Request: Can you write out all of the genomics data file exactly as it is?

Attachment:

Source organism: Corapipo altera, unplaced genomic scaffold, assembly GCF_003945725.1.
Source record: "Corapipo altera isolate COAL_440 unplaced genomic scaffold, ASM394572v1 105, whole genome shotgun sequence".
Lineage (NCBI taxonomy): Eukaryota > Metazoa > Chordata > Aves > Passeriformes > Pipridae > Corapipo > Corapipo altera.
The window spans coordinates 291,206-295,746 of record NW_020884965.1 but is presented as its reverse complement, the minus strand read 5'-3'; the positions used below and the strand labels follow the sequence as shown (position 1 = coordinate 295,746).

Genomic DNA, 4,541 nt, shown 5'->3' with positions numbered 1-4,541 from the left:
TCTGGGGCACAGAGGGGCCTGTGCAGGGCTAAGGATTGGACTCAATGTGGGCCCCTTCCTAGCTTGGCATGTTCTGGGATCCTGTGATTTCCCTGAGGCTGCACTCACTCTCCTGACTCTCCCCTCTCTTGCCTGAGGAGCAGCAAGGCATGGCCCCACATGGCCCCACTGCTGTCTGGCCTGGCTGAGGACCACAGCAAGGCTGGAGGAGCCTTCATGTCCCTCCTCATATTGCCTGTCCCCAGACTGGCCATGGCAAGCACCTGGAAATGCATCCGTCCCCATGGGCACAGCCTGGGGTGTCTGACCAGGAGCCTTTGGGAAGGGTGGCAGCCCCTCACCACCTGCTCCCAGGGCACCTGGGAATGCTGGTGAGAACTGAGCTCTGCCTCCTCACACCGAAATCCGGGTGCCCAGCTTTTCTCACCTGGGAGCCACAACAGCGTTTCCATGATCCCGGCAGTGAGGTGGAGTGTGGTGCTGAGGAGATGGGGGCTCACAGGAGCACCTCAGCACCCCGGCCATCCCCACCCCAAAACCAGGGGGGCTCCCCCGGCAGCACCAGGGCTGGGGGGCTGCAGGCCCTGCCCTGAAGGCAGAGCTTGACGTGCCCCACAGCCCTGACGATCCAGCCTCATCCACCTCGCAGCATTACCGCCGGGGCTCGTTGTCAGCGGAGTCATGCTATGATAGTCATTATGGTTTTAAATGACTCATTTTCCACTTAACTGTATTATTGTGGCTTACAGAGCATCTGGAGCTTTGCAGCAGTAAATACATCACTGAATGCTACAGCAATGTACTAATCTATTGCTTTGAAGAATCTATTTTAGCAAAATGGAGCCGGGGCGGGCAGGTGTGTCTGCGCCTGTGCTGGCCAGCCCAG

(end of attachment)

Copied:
Source organism: Corapipo altera, unplaced genomic scaffold, assembly GCF_003945725.1.
Source record: "Corapipo altera isolate COAL_440 unplaced genomic scaffold, ASM394572v1 105, whole genome shotgun sequence".
Lineage (NCBI taxonomy): Eukaryota > Metazoa > Chordata > Aves > Passeriformes > Pipridae > Corapipo > Corapipo altera.
The window spans coordinates 291,206-295,746 of record NW_020884965.1 but is presented as its reverse complement, the minus strand read 5'-3'; the positions used below and the strand labels follow the sequence as shown (position 1 = coordinate 295,746).

Genomic DNA, 4,541 nt, shown 5'->3' with positions numbered 1-4,541 from the left:
TCTGGGGCACAGAGGGGCCTGTGCAGGGCTAAGGATTGGACTCAATGTGGGCCCCTTCCTAGCTTGGCATGTTCTGGGATCCTGTGATTTCCCTGAGGCTGCACTCACTCTCCTGACTCTCCCCTCTCTTGCCTGAGGAGCAGCAAGGCATGGCCCCACATGGCCCCACTGCTGTCTGGCCTGGCTGAGGACCACAGCAAGGCTGGAGGAGCCTTCATGTCCCTCCTCATATTGCCTGTCCCCAGACTGGCCATGGCAAGCACCTGGAAATGCATCCGTCCCCATGGGCACAGCCTGGGGTGTCTGACCAGGAGCCTTTGGGAAGGGTGGCAGCCCCTCACCACCTGCTCCCAGGGCACCTGGGAATGCTGGTGAGAACTGAGCTCTGCCTCCTCACACCGAAATCCGGGTGCCCAGCTTTTCTCACCTGGGAGCCACAACAGCGTTTCCATGATCCCGGCAGTGAGGTGGAGTGTGGTGCTGAGGAGATGGGGGCTCACAGGAGCACCTCAGCACCCCGGCCATCCCCACCCCAAAACCAGGGGGGCTCCCCCGGCAGCACCAGGGCTGGGGGGCTGCAGGCCCTGCCCTGAAGGCAGAGCTTGACGTGCCCCACAGCCCTGACGATCCAGCCTCATCCACCTCGCAGCATTACCGCCGGGGCTCGTTGTCAGCGGAGTCATGCTATGATAGTCATTATGGTTTTAAATGACTCATTTTCCACTTAACTGTATTATTGTGGCTTACAGAGCATCTGGAGCTTTGCAGCAGTAAATACATCACTGAATGCTACAGCAATGTACTAATCTATTGCTTTGAAGAATCTATTTTAGCAAAATGGAGCCGGGGCGGGCAGGTGTGTCTGCGCCTGTGCTGGCCAGCCCAG